What effect do vaping and air pollution have on your heart, and how could a light-powered pacemaker improve cardiovascular health?
It seems that every day, scientists are learning more about the factors affecting cardiovascular health and are coming up with novel ways to keep our hearts ticking for longer. Here are three interesting recent developments.
One of the problems with existing pacemakers is that they are implanted into the heart with one or two points of connection (using screws or hooks). According to University of Arizona researchers, when these devices detect a dangerous irregularity they send an electrical shock through the whole heart to regulate its beat.
These researchers believe their battery-free, light-powered pacemaker could improve the quality of life of heart disease patients through the increased precision of their device.
The way existing pacemakers work can be quite painful for heart disease patients.
Their pacemaker comprises a petal-like structure made from a thin flexible film (that contains light sources) and a recording electrode. Like the petals of a flower closing up at night, this mesh pacemaker envelops the heart to provide many points of contact.
The device also uses optogenetics – a biological technique to control the activity of cells using light. The researchers say this helps to control the heart far more precisely and bypass pain receptors.
‘Right now, we have to shock the whole heart to do this, [but] these new devices can do much more precise targeting, making defibrillation both more effective and less painful,’ said Igor Efimov, professor of biomedical engineering and medicine at Northwestern University.
‘Current pacemakers record basically a simple threshold, and they will tell you,’ added Philipp Gutruf, lead researcher and biomedical engineering assistant professor. ‘This is going into arrhythmia, now shock, but this device has a computer on board where you can input different algorithms that allow you to pace in a more sophisticated way.’
Another potential benefit is that the light-powered device could negate the need for battery replacement, which is done every five to seven years. That use of light to affect the heart rather than electrical signals could also mean less interference with the device’s recording capabilities and a more complete picture of cardiac episodes.
The device uses light and a technique called optogenetics, which modifies cells that are sensitive to light, then uses light to affect the behavior of those cells. Image by Philipp Gutruff.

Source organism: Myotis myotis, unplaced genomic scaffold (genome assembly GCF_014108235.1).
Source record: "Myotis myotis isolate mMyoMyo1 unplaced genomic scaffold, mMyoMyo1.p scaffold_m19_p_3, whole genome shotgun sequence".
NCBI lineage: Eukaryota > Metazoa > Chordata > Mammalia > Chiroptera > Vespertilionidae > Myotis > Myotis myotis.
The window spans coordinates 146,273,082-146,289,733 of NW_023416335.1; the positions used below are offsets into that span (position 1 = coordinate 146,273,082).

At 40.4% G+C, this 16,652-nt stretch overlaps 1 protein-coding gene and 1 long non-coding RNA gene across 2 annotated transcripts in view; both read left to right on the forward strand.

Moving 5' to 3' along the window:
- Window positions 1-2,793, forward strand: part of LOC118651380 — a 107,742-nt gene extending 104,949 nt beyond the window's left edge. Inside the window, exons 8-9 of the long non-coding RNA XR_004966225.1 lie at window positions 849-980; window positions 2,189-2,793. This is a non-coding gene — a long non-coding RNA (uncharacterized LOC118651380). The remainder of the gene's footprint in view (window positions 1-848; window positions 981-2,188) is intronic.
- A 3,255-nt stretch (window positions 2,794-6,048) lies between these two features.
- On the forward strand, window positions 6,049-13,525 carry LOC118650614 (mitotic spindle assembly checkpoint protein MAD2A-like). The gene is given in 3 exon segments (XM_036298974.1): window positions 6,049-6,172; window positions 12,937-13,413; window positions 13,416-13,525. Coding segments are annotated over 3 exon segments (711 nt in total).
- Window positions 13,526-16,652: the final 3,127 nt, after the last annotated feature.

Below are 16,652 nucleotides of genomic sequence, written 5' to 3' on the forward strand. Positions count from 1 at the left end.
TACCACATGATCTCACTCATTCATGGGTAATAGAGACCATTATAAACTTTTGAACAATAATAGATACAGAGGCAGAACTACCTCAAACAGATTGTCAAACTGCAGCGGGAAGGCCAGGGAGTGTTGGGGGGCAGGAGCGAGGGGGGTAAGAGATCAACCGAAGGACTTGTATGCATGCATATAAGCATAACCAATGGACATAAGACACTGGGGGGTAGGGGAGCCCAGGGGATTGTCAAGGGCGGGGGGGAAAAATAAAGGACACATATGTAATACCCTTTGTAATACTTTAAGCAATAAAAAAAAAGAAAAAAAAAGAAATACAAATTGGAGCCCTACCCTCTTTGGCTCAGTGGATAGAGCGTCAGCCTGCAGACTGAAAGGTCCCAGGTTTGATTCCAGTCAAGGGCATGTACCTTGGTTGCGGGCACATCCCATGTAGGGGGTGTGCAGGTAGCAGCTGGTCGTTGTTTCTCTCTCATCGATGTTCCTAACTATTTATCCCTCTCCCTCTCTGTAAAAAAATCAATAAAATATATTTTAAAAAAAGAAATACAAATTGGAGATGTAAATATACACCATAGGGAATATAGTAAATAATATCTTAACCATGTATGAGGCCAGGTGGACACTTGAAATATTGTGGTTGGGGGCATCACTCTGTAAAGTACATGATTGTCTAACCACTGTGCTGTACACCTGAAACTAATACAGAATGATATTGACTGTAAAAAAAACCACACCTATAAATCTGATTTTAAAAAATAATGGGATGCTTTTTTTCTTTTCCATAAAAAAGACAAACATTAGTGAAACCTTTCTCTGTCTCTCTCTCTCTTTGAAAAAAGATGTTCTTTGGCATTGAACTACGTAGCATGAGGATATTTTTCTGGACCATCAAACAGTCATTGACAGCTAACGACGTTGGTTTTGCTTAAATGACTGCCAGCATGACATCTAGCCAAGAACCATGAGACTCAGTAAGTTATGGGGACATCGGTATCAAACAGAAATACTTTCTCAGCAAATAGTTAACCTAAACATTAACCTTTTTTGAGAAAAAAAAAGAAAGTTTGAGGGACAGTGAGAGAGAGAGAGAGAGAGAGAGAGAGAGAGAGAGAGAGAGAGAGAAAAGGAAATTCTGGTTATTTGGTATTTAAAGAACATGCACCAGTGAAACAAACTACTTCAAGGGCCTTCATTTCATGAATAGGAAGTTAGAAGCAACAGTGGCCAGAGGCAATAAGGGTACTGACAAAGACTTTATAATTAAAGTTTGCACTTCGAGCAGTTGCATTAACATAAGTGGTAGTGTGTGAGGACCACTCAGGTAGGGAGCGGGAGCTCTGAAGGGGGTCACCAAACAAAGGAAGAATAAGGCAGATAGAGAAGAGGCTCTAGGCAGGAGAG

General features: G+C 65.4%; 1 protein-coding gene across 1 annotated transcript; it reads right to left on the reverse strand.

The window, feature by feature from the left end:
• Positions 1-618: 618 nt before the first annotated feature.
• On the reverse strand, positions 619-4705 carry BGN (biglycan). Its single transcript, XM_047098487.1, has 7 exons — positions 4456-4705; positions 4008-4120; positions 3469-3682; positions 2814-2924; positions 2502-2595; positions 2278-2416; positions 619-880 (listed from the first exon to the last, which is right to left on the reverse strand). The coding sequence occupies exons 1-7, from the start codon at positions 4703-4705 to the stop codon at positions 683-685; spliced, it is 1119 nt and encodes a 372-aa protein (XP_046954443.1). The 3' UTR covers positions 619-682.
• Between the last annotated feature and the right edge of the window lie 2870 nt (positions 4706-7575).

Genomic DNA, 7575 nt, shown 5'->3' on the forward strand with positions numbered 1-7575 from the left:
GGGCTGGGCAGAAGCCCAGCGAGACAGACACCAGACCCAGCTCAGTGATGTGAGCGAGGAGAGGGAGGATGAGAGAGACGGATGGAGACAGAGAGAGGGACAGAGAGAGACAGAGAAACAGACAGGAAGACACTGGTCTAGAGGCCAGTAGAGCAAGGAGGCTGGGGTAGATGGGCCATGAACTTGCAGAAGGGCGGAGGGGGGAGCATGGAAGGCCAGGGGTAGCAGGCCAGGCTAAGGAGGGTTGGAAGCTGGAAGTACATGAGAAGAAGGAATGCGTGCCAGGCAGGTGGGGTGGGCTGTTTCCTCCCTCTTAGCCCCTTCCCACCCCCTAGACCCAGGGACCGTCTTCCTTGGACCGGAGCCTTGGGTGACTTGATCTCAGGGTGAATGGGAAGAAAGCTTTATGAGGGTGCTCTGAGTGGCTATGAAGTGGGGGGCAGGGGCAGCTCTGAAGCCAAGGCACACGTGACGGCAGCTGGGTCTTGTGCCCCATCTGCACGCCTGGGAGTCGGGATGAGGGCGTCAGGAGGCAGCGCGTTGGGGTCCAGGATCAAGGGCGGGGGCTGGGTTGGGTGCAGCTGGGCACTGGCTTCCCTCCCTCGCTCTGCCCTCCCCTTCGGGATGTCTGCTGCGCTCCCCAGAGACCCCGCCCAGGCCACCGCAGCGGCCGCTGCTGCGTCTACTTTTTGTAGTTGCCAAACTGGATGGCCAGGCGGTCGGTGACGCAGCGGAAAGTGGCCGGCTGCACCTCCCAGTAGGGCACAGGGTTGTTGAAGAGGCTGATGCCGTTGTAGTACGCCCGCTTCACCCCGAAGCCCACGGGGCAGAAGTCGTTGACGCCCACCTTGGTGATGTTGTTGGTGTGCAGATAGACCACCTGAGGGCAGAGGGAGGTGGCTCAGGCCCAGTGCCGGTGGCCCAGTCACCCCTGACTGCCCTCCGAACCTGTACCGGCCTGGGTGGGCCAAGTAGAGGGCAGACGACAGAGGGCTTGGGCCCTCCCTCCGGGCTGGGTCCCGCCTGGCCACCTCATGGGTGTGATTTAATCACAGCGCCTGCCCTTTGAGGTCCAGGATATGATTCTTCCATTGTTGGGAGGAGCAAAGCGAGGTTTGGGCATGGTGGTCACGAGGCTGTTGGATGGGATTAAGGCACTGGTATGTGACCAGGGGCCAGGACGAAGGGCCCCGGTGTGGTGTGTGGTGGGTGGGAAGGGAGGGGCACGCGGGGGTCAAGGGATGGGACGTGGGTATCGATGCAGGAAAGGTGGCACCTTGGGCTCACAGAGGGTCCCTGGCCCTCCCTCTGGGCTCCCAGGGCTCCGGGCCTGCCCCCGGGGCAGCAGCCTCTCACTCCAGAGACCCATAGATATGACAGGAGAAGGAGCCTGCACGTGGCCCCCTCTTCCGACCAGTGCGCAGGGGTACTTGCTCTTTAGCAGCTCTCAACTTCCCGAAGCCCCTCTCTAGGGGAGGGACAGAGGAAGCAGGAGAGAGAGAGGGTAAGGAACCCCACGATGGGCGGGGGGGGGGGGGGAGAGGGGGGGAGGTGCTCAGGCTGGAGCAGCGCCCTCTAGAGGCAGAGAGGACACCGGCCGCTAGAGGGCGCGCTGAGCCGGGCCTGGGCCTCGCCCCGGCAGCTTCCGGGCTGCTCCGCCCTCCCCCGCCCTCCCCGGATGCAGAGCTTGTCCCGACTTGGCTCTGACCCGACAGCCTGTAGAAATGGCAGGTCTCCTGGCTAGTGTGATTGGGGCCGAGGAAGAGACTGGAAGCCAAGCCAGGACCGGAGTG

>> See how Bright SCIdea winner Cardiatec uses AI to improve heart disease treatment.
We don’t know a lot about the long-term effects of vaping because people simply haven’t been doing it long enough, but a recent study from the University of Wisconsin (UW) suggests that it could be bad for the heart.
Researchers selected a group of people who had used nicotine delivery devices for 4.1 years on average, those who smoked cigarettes for 23 years on average, and non-smokers and compared how their hearts behaved after smoking (the first two groups) and after exercise.
The researchers noticed differences minutes after the first two groups smoked or vaped. ‘Immediately after vaping or smoking, there were worrisome changes in blood pressure, heart rate, heart rate variability and blood vessel tone (constriction),’ said lead study author Matthew Tattersall, an assistant professor of medicine at the University of Wisconsin School of Medicine and Public Health.
The lack of long-term data means we still don’t know the effect of vaping.
Those who vaped also performed worse on the four exercise parameters compared to those who hadn’t used nicotine. Perhaps the most startling finding was the post-exercise response of those who had vaped for just four years compared to those who had smoked tobacco for 23 years.
‘The exercise performance of those who vaped was not significantly different from people who used combustible cigarettes, even though they had vaped for fewer years than the people who smoked and were much younger,’ said Christina Hughey, fellow in cardiovascular medicine at UW Health, the integrated health systems of the University of Wisconsin-Madison.
We know that smoking and passive-smoking are bad for our hearts, but some overlook the effect of other environmental toxins, especially those common to specific geographical regions.
A collaborative study including US and UK researchers has found a divergence in the types of environmental contaminants that contribute to cardiovascular ailments in both countries, aside from the prevalent smoking-related heart disease.